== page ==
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Excuse: "Too Much Socializing"
Old 01-05-2012, 12:13 AM   #1
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Excuse: "Too Much Socializing"

A week ago, we had our new neighbors over for coffee. We also invited our 80-year-old neighbor on the other side.

The new neighbors were nice, but the existing neighbor talked non-stop. It was mostly a litany of names of people around here, their diseases, etc. She's nice, but only in smaller doses. We hardly got to hear what the new guys had to say, and it was an excruciating evening.

So, now the existing neighbor wants to have us and the new neighbors over for dinner. I was not willing to go through it again, so I said that I've had too much socializing over the holidays and I need a break.

I feel a little guilty, but I saw no alternative.
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Old 01-05-2012, 12:41 AM   #2
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Sounds like a reasonable response, Al.

She's probably just thinking she should reciprocate to be polite, and if so she might be relieved to hear your excuse. Entertaining at age 80 could be tiring, I would imagine.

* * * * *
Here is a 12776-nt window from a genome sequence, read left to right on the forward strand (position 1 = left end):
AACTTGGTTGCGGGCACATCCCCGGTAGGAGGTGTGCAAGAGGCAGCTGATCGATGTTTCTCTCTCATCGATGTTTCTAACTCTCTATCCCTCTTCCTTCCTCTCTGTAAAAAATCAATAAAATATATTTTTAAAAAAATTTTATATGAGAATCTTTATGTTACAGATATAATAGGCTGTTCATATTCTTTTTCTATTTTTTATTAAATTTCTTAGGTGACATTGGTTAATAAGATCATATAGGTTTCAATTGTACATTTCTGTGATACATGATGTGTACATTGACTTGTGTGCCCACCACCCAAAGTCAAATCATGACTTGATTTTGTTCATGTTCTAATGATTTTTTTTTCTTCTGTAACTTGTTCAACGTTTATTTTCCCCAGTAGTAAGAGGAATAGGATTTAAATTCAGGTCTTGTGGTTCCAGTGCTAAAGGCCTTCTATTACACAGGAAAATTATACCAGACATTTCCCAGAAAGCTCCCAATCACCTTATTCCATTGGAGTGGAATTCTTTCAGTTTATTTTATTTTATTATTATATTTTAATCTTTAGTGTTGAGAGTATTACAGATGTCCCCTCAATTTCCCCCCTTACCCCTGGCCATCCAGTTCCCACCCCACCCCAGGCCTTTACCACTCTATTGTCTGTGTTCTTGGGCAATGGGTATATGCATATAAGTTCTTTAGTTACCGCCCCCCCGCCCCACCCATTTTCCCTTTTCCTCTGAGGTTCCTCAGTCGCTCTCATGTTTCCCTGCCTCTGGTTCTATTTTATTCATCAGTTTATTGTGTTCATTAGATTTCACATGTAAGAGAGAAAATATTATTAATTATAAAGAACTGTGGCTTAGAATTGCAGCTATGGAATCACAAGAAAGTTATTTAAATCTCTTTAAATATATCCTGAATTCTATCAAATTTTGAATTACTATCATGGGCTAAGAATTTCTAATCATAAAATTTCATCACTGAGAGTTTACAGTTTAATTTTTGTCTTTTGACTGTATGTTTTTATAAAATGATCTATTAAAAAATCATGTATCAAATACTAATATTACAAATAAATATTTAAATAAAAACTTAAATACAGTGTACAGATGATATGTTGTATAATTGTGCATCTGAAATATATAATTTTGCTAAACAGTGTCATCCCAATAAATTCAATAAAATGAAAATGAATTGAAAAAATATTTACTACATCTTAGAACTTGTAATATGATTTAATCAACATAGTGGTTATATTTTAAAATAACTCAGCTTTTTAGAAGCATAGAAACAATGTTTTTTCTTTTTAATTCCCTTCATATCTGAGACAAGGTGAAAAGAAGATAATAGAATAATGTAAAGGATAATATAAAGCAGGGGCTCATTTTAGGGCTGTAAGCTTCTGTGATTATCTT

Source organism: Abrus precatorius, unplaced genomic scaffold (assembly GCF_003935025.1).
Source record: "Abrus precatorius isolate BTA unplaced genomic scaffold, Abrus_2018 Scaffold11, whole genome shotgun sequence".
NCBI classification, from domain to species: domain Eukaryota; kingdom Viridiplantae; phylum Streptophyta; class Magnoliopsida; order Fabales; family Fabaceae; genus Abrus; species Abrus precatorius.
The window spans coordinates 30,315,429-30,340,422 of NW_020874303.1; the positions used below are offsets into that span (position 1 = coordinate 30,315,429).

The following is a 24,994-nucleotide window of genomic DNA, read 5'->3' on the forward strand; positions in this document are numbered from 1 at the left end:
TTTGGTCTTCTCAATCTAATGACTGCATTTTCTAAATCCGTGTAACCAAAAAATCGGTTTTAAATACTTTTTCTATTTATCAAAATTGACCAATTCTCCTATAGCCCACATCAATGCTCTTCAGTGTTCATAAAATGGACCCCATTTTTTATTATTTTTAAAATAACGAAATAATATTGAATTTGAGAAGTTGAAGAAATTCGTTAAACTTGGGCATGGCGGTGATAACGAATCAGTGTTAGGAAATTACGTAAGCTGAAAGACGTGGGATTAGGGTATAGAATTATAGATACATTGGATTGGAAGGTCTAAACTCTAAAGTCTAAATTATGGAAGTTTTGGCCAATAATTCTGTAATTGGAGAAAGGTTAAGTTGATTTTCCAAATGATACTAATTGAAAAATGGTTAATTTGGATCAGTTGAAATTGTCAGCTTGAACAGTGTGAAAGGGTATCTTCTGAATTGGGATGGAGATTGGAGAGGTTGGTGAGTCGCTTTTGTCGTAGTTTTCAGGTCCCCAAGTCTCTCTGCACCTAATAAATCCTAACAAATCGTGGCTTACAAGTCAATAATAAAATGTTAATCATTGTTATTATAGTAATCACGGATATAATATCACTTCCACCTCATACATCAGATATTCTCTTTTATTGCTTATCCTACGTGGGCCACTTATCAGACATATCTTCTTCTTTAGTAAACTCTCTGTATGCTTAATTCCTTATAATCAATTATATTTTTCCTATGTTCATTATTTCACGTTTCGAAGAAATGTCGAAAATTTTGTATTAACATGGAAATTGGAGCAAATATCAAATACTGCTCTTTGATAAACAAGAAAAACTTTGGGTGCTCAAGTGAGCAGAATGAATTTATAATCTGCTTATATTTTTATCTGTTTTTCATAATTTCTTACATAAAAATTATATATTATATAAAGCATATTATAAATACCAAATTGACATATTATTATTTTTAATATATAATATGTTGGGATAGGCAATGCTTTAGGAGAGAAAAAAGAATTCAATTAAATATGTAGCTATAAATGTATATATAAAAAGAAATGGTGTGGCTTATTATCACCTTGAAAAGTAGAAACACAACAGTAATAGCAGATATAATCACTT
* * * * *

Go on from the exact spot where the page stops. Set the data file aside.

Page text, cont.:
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Old 01-05-2012, 08:04 AM   #3
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Could this quality for entry into the history book of "No good deed ever goes unpunished."?
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Old 01-05-2012, 08:26 AM   #4
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I feel a little guilty, but I saw no alternative.
Don't be such a wimp ...

Do what you want to do; life's too short to put up with other people (who are not even relatives ) controlling your life.

Just a comment, based upon my view of life and what I do.

If anybody takes offence? So be it.

As the old saying states, "What you think of me is none of my business" (BTW, there is a book with the same title).
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Old 01-05-2012, 08:49 AM   #5
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Originally Posted by TromboneAl View Post
A week ago, we had our new neighbors over for coffee. We also invited our 80-year-old neighbor on the other side.